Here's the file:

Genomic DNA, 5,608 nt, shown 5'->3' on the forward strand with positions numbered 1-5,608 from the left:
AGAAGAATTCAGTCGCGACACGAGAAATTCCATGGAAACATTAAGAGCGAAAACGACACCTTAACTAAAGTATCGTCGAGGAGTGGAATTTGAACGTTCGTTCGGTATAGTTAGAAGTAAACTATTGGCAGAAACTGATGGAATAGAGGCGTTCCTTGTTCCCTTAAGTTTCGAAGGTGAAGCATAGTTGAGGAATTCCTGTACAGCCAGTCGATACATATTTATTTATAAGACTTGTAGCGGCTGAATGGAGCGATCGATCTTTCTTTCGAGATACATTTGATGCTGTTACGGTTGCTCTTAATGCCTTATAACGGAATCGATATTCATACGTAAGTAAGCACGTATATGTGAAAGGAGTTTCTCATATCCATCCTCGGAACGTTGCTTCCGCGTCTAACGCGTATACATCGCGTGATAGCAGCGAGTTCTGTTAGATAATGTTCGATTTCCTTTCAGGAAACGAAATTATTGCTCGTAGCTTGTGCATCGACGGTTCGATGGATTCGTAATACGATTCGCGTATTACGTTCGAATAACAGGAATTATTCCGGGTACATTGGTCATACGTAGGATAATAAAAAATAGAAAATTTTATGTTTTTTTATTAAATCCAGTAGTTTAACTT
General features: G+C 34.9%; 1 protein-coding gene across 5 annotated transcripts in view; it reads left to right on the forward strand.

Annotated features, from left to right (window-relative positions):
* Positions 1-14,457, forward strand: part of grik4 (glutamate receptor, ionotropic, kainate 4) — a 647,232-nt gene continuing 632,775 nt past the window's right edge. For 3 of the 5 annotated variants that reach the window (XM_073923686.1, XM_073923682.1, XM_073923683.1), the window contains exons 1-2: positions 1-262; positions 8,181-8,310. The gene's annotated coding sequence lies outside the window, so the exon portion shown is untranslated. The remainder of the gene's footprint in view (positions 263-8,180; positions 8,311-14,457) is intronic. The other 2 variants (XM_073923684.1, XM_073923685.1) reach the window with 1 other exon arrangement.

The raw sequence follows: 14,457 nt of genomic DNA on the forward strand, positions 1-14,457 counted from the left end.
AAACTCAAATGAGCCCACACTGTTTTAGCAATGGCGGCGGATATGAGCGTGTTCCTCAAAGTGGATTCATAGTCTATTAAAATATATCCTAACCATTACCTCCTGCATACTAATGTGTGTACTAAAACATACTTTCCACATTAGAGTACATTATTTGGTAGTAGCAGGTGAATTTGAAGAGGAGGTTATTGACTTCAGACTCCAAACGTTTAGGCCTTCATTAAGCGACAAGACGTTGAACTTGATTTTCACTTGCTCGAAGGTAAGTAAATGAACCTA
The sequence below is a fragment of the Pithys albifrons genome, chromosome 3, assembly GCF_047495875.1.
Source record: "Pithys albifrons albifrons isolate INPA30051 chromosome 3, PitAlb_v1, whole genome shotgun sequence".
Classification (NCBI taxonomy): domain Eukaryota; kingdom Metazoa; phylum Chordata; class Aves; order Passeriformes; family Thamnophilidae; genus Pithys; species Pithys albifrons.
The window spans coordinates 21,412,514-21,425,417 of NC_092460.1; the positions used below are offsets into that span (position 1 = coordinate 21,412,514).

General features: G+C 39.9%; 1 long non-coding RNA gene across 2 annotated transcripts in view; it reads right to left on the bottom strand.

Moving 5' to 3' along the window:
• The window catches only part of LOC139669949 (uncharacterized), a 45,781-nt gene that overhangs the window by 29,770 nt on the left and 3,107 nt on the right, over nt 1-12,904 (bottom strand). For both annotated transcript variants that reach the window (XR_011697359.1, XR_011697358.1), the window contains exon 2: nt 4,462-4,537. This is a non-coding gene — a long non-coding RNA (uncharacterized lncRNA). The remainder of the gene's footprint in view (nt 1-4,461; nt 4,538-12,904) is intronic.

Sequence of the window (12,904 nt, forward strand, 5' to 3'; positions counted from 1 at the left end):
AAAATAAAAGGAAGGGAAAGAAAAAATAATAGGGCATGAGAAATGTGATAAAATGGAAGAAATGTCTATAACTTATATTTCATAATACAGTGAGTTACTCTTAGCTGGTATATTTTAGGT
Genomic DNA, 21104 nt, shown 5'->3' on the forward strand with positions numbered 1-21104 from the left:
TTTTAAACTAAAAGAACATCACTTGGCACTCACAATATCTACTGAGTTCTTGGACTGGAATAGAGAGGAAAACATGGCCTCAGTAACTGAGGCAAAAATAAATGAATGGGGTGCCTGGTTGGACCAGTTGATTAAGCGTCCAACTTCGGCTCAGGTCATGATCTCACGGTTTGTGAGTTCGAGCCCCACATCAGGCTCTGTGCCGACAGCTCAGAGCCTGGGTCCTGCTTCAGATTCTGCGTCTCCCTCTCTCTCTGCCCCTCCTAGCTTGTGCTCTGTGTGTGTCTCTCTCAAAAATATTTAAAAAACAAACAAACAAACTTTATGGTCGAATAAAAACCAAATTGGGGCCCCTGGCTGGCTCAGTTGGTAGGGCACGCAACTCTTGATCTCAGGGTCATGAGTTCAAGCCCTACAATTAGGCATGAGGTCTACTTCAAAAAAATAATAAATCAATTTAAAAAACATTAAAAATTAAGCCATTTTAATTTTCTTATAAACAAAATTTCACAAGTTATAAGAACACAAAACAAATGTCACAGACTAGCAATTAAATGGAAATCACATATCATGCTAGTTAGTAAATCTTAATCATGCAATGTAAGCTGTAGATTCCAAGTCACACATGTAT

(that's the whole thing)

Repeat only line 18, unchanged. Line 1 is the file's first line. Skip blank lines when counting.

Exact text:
TTTTAAACTAAAAGAACATCACTTGGCACTCACAATATCTACTGAGTTCTTGGACTGGAATAGAGAGGAAAACATGGCCTCAGTAACTGAGGCAAAAATAAATGAATGGGGTGCCTGGTTGGACCAGTTGATTAAGCGTCCAACTTCGGCTCAGGTCATGATCTCACGGTTTGTGAGTTCGAGCCCCACATCAGGCTCTGTGCCGACAGCTCAGAGCCTGGGTCCTGCTTCAGATTCTGCGTCTCCCTCTCTCTCTGCCCCTCCTAGCTTGTGCTCTGTGTGTGTCTCTCTCAAAAATATTTAAAAAACAAACAAACAAACTTTATGGTCGAATAAAAACCAAATTGGGGCCCCTGGCTGGCTCAGTTGGTAGGGCACGCAACTCTTGATCTCAGGGTCATGAGTTCAAGCCCTACAATTAGGCATGAGGTCTACTTCAAAAAAATAATAAATCAATTTAAAAAACATTAAAAATTAAGCCATTTTAATTTTCTTATAAACAAAATTTCACAAGTTATAAGAACACAAAACAAATGTCACAGACTAGCAATTAAATGGAAATCACATATCATGCTAGTTAGTAAATCTTAATCATGCAATGTAAGCTGTAGATTCCAAGTCACACATGTAT